In December, lawyers for Amazon filed a motion urging a federal court to dismiss the suit, calling the case wrong on the facts and the law. A long legal battle is certain to play out before the case is resolved.

7. HarperCollins Downsizes

With sales slumping and costs rising, HarperCollins initiated a 5% workforce reduction in its North American workforce in January. As part of the cuts, HC closed its Harper Design unit in April, moving its titles to other imprints. The reductions, mandated by parent company News Corp., were originally set to be completed by June 30—the end of HC’s fiscal year—but the company continued to make changes throughout 2023 in what CEO Brian Murray called a transformation of the company designed "to identify new ways to work smarter and more efficiently.”

In July, HC closed YA imprint Inkyard Press and laid off its five-person staff. A broader restructuring occurred in September, when Liate Stehlik, president and publisher of the Morrow Group, was appointed president and publisher of HarperCollins Children’s Books as well, taking over for Suzanne Murphy, who had headed the group since 2015. Two months after assuming the leadership of the children’s group, Stehlik implemented a multi-pronged reorganizing effort that included the appointment of Rich Thomas as executive director of publishing at HCCB. In addition, the children’s group’s integrated marketing, marketing design, and rights teams were combined with those of William Morrow.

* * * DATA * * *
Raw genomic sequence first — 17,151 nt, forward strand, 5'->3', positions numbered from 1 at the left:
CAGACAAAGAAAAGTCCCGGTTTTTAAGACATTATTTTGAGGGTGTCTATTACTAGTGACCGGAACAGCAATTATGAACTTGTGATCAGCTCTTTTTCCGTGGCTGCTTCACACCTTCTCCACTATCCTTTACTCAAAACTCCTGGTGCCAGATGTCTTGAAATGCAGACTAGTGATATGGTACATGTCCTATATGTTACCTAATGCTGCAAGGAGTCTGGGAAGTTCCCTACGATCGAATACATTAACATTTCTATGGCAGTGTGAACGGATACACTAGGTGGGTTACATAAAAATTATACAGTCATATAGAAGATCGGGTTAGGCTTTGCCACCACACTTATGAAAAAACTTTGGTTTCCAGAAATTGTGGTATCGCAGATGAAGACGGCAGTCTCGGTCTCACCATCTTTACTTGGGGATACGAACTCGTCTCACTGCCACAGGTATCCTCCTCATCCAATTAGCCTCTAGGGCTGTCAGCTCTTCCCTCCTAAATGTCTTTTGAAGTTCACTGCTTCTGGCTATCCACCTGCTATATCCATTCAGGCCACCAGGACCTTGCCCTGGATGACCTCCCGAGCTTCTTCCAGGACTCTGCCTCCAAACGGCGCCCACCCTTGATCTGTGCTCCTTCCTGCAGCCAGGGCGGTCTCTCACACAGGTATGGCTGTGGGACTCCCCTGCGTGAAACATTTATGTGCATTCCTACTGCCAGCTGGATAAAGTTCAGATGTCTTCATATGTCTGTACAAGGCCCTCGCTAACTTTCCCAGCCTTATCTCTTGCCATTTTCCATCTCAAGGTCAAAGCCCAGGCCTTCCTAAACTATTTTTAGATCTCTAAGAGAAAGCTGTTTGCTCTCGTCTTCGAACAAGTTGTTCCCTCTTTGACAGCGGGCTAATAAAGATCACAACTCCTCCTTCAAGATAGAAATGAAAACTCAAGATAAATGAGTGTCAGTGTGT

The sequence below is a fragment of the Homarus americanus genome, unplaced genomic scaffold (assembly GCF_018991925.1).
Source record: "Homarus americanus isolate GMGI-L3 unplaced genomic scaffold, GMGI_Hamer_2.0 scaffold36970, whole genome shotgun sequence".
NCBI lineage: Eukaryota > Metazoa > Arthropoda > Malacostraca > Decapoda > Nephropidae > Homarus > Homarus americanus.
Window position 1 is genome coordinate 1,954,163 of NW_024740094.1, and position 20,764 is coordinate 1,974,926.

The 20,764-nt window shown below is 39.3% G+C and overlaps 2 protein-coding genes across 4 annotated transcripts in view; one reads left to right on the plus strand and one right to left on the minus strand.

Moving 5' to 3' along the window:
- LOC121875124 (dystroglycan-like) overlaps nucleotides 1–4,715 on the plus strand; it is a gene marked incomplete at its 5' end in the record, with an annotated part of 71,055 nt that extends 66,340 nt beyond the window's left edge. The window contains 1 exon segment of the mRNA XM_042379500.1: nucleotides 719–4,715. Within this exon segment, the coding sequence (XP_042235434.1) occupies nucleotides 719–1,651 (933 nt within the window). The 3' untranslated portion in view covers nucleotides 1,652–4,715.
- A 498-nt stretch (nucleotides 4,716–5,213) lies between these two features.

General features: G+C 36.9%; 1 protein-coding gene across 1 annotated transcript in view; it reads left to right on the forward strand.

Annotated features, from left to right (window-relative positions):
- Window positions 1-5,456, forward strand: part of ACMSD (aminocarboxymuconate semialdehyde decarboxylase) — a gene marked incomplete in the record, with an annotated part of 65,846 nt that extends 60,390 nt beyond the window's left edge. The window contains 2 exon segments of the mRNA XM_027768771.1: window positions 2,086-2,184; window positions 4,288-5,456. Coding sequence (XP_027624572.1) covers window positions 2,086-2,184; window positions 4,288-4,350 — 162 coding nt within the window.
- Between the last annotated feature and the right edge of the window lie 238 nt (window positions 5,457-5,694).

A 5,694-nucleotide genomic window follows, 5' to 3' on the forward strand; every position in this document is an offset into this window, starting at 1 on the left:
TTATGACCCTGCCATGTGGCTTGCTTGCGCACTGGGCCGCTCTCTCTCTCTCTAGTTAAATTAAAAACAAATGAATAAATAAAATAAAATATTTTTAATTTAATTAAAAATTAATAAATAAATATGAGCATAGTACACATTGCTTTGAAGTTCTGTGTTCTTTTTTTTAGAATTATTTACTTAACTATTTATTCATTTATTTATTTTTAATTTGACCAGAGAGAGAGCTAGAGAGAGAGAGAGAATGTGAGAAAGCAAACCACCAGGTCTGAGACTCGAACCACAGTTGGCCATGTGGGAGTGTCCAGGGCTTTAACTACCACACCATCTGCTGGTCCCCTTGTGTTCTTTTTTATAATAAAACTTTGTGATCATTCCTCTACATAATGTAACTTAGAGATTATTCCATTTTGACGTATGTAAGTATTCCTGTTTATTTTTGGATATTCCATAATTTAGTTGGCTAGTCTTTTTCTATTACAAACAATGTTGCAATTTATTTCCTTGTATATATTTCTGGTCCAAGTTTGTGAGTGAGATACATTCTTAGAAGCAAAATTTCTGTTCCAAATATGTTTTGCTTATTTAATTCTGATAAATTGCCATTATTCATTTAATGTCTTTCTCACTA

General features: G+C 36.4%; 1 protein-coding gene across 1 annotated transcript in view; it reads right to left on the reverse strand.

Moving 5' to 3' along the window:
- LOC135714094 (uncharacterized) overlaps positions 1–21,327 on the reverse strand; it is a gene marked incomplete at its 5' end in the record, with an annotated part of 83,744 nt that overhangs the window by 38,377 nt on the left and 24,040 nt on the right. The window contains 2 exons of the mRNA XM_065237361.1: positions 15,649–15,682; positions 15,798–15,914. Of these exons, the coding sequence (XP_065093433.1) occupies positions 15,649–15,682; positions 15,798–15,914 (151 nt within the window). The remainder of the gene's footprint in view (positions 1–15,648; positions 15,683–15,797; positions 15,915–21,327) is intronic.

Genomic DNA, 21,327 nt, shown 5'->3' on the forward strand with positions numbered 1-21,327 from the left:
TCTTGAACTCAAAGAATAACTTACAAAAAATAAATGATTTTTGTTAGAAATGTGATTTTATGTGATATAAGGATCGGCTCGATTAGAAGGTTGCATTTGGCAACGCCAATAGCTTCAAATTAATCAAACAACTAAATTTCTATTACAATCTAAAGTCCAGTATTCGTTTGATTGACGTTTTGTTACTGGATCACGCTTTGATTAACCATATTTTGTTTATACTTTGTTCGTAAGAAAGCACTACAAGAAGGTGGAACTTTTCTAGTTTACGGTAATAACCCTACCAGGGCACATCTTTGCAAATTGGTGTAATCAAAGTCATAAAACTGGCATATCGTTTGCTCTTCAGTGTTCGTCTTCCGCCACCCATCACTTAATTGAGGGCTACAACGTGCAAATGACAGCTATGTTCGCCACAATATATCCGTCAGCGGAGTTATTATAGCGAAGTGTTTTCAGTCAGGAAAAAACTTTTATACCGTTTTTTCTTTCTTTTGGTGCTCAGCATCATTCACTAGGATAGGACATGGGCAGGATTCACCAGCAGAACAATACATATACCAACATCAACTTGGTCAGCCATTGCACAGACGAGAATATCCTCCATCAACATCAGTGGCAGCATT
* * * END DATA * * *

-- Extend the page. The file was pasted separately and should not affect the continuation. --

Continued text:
HC did manage to reach a deal with its union in February, ending a three-month strike.

6. Book Fair Controversy Grips Scholastic

Amid a chorus of criticism from authors, librarians, educators, and freedom to read advocates, Scholastic announced in late October that its book fair group would stop selling the “Share Every Story, Celebrate Every Voice” case, which had been designed as an optional collection of diverse books for schools. The company said that it had created the collection as a way to continue providing diverse books as a number of states and localities pursue legislation or other policies around content selection that could put librarians and school officials in jeopardy.